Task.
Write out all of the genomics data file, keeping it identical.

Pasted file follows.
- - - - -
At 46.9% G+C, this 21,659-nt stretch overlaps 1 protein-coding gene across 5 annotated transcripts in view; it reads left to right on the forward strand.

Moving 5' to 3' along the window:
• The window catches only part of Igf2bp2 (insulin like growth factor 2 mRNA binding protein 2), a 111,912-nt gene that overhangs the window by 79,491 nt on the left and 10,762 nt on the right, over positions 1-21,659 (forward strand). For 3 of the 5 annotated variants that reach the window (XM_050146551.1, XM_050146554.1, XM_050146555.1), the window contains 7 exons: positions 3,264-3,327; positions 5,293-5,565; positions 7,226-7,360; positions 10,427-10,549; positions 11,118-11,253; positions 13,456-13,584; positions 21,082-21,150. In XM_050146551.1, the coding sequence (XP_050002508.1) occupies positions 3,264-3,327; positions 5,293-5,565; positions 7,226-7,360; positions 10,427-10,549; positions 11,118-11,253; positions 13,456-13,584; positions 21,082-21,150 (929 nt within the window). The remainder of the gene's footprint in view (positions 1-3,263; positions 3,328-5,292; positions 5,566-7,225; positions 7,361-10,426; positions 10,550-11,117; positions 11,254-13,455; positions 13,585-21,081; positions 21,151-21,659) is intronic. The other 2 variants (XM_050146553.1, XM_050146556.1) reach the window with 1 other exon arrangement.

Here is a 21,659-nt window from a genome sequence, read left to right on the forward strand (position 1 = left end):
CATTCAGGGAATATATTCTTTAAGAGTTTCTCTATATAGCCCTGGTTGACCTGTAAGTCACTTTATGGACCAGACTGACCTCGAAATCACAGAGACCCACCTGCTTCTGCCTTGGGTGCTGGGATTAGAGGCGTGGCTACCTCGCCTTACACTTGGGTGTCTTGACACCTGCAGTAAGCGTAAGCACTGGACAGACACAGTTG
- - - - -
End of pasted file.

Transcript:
At 46.9% G+C, this 21,659-nt stretch overlaps 1 protein-coding gene across 5 annotated transcripts in view; it reads left to right on the forward strand.

Moving 5' to 3' along the window:
• The window catches only part of Igf2bp2 (insulin like growth factor 2 mRNA binding protein 2), a 111,912-nt gene that overhangs the window by 79,491 nt on the left and 10,762 nt on the right, over positions 1-21,659 (forward strand). For 3 of the 5 annotated variants that reach the window (XM_050146551.1, XM_050146554.1, XM_050146555.1), the window contains 7 exons: positions 3,264-3,327; positions 5,293-5,565; positions 7,226-7,360; positions 10,427-10,549; positions 11,118-11,253; positions 13,456-13,584; positions 21,082-21,150. In XM_050146551.1, the coding sequence (XP_050002508.1) occupies positions 3,264-3,327; positions 5,293-5,565; positions 7,226-7,360; positions 10,427-10,549; positions 11,118-11,253; positions 13,456-13,584; positions 21,082-21,150 (929 nt within the window). The remainder of the gene's footprint in view (positions 1-3,263; positions 3,328-5,292; positions 5,566-7,225; positions 7,361-10,426; positions 10,550-11,117; positions 11,254-13,455; positions 13,585-21,081; positions 21,151-21,659) is intronic. The other 2 variants (XM_050146553.1, XM_050146556.1) reach the window with 1 other exon arrangement.

Here is a 21,659-nt window from a genome sequence, read left to right on the forward strand (position 1 = left end):
CATTCAGGGAATATATTCTTTAAGAGTTTCTCTATATAGCCCTGGTTGACCTGTAAGTCACTTTATGGACCAGACTGACCTCGAAATCACAGAGACCCACCTGCTTCTGCCTTGGGTGCTGGGATTAGAGGCGTGGCTACCTCGCCTTACACTTGGGTGTCTTGACACCTGCAGTAAGCGTAAGCACTGGACAGACACAGTTG